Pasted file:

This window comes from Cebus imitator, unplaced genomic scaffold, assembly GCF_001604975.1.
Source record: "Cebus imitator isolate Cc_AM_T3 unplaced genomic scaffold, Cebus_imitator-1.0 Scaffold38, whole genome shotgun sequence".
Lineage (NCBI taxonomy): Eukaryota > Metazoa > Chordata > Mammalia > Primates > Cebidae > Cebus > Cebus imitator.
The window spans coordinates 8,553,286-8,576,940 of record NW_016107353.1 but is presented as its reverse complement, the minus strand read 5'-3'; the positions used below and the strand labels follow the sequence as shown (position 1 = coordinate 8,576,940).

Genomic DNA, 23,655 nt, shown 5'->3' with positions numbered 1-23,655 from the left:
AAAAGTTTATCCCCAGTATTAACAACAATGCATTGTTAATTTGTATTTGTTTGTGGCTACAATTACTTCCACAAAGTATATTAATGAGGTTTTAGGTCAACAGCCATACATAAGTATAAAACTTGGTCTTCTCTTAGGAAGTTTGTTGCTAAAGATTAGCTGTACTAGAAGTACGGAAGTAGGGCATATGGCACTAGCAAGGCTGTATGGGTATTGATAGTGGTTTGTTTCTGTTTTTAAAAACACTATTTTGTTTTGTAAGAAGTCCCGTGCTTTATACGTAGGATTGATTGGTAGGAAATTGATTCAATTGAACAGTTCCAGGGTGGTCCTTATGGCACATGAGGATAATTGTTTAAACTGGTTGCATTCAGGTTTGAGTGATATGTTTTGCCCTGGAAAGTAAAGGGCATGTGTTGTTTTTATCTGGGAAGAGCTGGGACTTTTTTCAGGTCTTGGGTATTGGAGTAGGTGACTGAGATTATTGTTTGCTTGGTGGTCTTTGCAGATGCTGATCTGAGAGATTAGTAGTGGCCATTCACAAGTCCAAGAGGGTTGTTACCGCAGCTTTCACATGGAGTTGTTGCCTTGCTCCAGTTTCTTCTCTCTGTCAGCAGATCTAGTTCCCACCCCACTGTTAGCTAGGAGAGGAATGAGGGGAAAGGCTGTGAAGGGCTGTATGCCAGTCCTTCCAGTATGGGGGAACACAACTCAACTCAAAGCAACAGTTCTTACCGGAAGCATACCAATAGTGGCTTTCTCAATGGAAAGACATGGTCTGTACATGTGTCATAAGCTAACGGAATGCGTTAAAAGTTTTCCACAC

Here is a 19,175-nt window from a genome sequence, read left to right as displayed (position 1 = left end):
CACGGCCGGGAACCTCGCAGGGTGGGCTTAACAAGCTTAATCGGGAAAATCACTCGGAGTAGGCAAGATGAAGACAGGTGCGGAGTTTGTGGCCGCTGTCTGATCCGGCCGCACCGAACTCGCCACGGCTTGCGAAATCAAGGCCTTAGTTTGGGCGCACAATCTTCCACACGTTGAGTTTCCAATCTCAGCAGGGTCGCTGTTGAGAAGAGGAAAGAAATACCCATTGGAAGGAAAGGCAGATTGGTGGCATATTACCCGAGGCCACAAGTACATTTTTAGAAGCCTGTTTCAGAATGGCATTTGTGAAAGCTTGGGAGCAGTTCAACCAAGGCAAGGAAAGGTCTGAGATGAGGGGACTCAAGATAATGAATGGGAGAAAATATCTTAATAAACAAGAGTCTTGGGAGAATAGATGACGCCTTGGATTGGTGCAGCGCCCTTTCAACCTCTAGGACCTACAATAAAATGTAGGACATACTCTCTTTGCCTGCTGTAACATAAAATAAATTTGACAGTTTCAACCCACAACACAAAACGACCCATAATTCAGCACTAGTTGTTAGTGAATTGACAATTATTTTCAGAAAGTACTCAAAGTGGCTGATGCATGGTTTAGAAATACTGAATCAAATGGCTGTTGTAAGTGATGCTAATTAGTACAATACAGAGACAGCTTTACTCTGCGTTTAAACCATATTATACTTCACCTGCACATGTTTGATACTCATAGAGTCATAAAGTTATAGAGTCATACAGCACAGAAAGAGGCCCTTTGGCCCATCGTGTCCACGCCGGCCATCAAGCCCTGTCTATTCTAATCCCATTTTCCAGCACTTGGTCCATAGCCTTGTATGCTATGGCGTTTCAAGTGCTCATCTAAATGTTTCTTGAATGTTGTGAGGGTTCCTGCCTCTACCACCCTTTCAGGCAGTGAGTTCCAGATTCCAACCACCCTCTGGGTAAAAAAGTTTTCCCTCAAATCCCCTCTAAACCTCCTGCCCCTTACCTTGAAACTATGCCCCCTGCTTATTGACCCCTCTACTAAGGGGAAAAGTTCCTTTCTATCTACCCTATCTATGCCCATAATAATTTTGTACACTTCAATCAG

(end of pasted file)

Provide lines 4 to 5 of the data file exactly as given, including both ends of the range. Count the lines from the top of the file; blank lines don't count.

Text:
The window spans coordinates 8,553,286-8,576,940 of record NW_016107353.1 but is presented as its reverse complement, the minus strand read 5'-3'; the positions used below and the strand labels follow the sequence as shown (position 1 = coordinate 8,576,940).

Genomic DNA, 23,655 nt, shown 5'->3' with positions numbered 1-23,655 from the left: